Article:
10 principles of prototyping products and services
Formulate clear hypotheses about the product and its users that you want to test.
It is difficult to show the value of prototyping if you do not know what you want to test. “Create a prototype interface to show the approximate position of the blocs “- a dubious investment of forces in terms of future results. “Subway passengers will be able to easily buy tickets through self-service kiosks “- a good hypothesis to test. Because even if she doesn’t confirmed, the prototype will save a lot of time and resources that could go to the development of the main solution and its implementation. And we will offer passengers a convenient way for them (and not for our team) to purchase tickets.
Sketch ≠ prototype.
Several static layouts with different interface states are not yet a prototype. If you can’t check with them, how a user uses a service to solve a problem is just a set of sketches. Make the prototype interactive.
The more iterations, the better.
The cost of making changes to a product increases nonlinearly over time. Therefore, at the early stage of the project you need to check as much as possible options and discard non-working solutions while it’s cheap. Designers tend to fall in love with their ideas. It is important to spend a minimum of time to iterate and be prepared to admit to yourself that the solution is not working.
The cheapest way to test the hypothesis is a storyboard.
The user’s interaction with the service should form a history that is interesting to watch. A storyboard is a sequence of frames each of which reflects the step of the user on the way to solving the problem. If you can’t write a story on paper about the problem and its solution, it makes no sense to move on.
A prototype is not necessarily a set of gray blocks in Axure or InVision.
When choosing prototyping tools, you need to start from hypotheses to test. For testing interactive forms you can use spreadsheets in Excel or Google Spreadsheets. For prototyping of points of contact with digital service tools like Tilda or Readymag are suitable. A Lego constructor will be appropriate for quick simulation of the physical context. For full-size modeling of physical points, you can take cardboard boxes from household appliances. For detailed prototypes modular furniture from IKEA will suit the space.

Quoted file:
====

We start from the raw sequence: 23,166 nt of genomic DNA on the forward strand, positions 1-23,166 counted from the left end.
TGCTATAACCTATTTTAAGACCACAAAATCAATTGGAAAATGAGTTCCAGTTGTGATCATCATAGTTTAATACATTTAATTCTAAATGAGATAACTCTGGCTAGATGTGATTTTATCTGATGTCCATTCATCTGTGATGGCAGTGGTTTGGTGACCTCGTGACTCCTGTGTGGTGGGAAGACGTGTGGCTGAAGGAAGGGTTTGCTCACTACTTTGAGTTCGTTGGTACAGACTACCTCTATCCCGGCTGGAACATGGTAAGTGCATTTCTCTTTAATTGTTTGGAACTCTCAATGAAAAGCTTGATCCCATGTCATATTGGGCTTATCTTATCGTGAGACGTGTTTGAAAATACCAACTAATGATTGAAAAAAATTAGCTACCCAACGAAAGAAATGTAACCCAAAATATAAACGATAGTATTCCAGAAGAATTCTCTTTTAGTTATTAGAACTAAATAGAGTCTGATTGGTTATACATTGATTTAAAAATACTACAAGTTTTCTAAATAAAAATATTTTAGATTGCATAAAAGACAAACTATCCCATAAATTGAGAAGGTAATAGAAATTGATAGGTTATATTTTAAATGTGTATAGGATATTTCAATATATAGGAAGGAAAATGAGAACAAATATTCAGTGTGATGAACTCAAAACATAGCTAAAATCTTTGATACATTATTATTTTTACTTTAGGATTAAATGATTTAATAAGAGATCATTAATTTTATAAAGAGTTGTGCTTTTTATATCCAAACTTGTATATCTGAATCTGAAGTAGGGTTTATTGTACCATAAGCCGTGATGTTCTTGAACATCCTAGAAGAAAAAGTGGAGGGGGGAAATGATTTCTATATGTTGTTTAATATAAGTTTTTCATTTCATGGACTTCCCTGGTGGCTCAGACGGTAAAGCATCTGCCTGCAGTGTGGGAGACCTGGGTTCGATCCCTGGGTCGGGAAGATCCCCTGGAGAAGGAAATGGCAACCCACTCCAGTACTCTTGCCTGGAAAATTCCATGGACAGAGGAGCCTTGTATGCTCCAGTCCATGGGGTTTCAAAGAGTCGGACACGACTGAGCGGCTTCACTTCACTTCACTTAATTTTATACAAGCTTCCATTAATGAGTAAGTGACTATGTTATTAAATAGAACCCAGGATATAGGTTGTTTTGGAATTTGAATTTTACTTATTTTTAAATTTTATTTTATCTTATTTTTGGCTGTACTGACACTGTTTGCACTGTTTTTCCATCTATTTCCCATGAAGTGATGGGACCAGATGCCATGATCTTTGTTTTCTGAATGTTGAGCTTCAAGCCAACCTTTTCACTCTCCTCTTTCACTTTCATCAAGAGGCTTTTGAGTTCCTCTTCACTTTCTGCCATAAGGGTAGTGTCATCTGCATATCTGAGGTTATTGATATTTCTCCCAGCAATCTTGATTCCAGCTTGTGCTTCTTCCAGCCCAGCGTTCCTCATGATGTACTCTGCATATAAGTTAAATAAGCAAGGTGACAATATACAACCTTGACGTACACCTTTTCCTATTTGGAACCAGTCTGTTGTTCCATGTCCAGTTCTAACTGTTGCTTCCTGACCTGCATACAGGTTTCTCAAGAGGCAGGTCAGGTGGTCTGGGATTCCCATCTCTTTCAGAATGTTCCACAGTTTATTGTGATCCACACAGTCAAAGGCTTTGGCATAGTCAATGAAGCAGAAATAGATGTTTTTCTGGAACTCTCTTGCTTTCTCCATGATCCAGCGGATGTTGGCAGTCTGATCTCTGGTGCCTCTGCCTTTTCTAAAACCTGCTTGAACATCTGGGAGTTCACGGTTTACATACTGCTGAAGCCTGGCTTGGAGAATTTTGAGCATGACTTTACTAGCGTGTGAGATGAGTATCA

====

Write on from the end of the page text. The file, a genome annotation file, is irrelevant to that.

Use ready-made products to test hypotheses.
to check whether it is convenient for chefs to use screens to process orders in the kitchen, you can use the board in Trello, open on the tablet;
to see if the mobile app will help consultants give better advice on product selection, they can open online store or price comparison service on a mobile device;
to test whether employees will use the knowledge base, you do not need to create a special application to begin with just upload a few documents to Google Drive.
It is not necessary to detail the prototype more than it is necessary to test hypotheses.
It is important to divide hypotheses into those related to business processes and user experience. When testing the hypotheses directed to improve UX, prototype detailing really helps to find better ways to solve user problems. To test hypotheses business is often quite low detail. The design of McDonalds kitchen processes did not take place on the tennis court, where chalk was marked functional areas. Participants in the process performed typical actions of making burgers and milkshakes. So it worked create zoning so that cooking takes a minimum of time and employees do not interfere with each other.
It is not necessary to automate what can be checked manually.
When Tony Shay launched the Zappos online store, he wanted to see if users were ready to buy shoes online. Instead of buying shoes and ordering the development of an online store, he photographed shoes from the nearest shoe store. store and posted a list of available models on the website. When the order arrived, he personally went to the store, bought the right model and sent it to the customer. So Tony gained valuable knowledge to run a full-fledged online store. He understood how people buy shoes online, which is important to them in the ordering process, and saved a lot of time and resources.
Test, not validate prototypes.
Repeat to yourself that you are testing, not validating the prototype. Unconsciously, you will look for reasons to confirm your assumptions. You need to be prepared for the fact that the hypotheses will not be confirmed, and you will have to start all over again. To do this, it is important to be open to any result.
When testing a prototype, leave a minimum of room for conjecture and conjecture.
The effect of false consensus forces us to project our way of thinking onto others. We believe that we know better than users how it should be. But no matter how expert our opinion is, the simplest test will be more reliable. Which of these approaches seems more reliable?